“I passed them right before the finish,” said Iden. “My teammates said that they saw me throw some elbows.”
According to Troy High School’s boys head coach Bob Campbell, division I, II, and III teams have raced at Troy for regionals since 1985, where Talawanda runner Karen Rayle won.
Unlike track and field, where runners run around a flat, synthetic rubber oval track of 200 to 400 meters long, each course varies in cross country, depending on hills and design.
Stiver described Troy’s course, which runs along the Great Miami River, as being flat through the first two miles with a few hills in the remaining 1,800 meters.
Inspired by the Best
Winning the regional meet was Junior Taylor Ewert of Beavercreek, with a time of 17 minutes and 11 seconds, more than 30 seconds ahead of second place.
Ewert ran the third-fastest time in Ohio high school history, by breaking the 17-minute barrier at the Greater Western Ohio Conference Championship on October 13.
While not believing that she’s at Ewert’s level, Iden said she draws inspiration from the state’s fastest runner.
Iden has led her team throughout the regular and postseason, a season that saw great success for the young Talawanda squad.
On Oct. 13, Iden came in first at the Southwest Ohio Conference (SWOC) Championships with the Talawanda runners sweeping first through fourth individual places.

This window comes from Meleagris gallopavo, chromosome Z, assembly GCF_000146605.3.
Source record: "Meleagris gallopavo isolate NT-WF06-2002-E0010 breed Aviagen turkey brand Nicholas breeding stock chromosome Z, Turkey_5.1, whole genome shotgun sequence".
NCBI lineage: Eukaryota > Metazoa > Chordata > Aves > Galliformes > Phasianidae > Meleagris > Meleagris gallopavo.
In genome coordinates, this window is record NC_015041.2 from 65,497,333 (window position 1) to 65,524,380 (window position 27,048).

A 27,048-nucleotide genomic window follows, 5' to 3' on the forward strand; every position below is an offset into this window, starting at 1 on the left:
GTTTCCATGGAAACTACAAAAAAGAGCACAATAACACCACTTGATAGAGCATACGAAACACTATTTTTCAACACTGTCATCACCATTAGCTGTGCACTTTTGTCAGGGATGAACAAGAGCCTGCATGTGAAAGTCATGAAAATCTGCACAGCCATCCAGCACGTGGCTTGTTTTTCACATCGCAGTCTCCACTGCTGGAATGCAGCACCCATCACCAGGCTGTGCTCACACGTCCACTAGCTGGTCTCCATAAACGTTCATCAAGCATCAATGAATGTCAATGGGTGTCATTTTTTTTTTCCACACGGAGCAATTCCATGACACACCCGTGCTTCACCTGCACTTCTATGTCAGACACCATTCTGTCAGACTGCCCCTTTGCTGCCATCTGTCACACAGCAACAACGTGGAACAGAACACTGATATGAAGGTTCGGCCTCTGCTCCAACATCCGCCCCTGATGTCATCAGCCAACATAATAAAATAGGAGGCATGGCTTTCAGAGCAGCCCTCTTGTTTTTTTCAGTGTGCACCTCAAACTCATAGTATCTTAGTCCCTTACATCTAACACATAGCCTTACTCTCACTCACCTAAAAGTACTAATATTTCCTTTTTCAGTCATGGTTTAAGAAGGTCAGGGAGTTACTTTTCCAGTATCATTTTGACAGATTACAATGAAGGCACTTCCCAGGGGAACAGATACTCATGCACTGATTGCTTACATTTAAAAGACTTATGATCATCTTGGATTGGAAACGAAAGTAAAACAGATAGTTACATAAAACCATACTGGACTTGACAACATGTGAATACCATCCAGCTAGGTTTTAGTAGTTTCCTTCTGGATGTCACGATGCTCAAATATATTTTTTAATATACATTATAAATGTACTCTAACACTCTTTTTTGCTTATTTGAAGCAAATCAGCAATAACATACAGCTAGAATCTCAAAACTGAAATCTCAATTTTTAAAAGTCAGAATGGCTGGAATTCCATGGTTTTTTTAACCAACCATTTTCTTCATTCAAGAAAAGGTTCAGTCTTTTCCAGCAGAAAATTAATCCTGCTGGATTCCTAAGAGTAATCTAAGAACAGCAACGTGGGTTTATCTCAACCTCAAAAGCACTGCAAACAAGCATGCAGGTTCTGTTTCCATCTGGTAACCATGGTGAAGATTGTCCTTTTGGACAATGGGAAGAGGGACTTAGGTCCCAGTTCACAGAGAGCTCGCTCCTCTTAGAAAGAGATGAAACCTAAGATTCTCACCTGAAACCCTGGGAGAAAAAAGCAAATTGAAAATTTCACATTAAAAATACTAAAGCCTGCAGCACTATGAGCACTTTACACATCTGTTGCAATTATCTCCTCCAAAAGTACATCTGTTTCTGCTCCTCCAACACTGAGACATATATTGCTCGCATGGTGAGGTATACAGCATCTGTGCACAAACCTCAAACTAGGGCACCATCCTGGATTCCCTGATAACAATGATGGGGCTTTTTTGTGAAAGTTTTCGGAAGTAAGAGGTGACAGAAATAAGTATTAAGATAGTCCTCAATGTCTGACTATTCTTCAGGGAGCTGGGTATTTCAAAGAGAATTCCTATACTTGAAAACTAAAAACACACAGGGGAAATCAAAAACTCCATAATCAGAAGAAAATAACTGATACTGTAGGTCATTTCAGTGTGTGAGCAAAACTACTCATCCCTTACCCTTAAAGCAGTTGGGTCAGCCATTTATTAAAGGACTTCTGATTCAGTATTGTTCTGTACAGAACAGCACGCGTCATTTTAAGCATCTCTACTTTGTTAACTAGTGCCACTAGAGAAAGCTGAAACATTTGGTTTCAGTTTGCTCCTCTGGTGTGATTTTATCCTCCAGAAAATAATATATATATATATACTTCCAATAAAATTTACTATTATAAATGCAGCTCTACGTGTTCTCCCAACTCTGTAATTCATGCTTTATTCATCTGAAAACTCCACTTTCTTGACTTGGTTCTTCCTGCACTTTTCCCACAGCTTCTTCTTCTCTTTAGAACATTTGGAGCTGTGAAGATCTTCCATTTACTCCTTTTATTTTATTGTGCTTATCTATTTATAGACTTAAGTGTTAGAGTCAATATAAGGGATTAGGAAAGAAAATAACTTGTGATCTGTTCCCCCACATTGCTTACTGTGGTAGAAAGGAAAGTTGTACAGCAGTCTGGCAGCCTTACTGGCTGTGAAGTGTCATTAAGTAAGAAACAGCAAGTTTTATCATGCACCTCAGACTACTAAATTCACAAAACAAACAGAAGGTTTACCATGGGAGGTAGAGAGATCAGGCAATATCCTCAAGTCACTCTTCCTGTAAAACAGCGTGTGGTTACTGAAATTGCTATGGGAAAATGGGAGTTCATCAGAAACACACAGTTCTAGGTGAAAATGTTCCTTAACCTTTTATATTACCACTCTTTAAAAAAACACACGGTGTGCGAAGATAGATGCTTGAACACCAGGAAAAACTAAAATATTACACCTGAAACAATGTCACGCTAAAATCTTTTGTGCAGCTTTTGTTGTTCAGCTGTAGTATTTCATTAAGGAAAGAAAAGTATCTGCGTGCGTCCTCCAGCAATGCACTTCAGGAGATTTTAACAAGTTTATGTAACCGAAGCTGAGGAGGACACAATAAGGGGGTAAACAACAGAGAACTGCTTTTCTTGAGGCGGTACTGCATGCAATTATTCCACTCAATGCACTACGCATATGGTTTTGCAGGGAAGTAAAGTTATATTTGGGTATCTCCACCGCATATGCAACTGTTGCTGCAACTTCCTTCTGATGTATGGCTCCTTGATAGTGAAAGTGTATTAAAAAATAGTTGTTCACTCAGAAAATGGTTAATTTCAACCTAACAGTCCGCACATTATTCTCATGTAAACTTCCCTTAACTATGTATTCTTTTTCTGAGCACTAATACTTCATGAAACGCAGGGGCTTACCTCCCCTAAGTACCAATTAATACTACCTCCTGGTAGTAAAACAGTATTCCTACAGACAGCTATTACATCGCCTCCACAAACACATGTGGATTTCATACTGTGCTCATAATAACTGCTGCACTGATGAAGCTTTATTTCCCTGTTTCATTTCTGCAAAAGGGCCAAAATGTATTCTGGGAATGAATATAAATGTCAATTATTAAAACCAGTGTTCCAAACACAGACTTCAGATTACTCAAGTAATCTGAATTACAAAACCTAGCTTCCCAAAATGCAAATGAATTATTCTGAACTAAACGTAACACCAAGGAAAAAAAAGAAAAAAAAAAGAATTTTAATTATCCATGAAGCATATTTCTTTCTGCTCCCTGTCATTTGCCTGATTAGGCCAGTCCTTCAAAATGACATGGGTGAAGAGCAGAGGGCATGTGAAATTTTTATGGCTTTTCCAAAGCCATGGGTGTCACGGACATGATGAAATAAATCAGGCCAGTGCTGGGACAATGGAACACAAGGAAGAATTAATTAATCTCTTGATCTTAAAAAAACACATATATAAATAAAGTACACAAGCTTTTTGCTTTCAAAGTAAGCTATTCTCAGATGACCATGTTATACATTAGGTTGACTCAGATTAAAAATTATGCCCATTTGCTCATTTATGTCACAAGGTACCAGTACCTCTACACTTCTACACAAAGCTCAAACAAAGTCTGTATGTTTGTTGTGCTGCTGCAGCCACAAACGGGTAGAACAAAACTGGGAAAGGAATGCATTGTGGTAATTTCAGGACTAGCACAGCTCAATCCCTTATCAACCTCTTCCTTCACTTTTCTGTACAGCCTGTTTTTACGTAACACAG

Defeating second-place Little Miami by 20 points, Talawanda defended its SWOC Championship from last year.
At regionals, Iden led Talawanda to place 11th out of 18 teams with a team score of 304 points. It was tremendous improvement for Iden and the Braves from last year’s regionals. The team moved up seven places in the team standings.
With all of the varsity top seven returning next year, Iden has big goals for the team.
“We would like to qualify for states,” said Iden. “The last time we did that was in 1988.”
On Friday evening, Iden will have her traditional pre-race meal of pasta and sushi. The meal has worked so far, so why change it?
Her race in the Division I state championships is scheduled for 3 p.m. on Saturday. She will be wearing bib number 1360 in box number 12. Live results from the race can be found at finishtiming.com.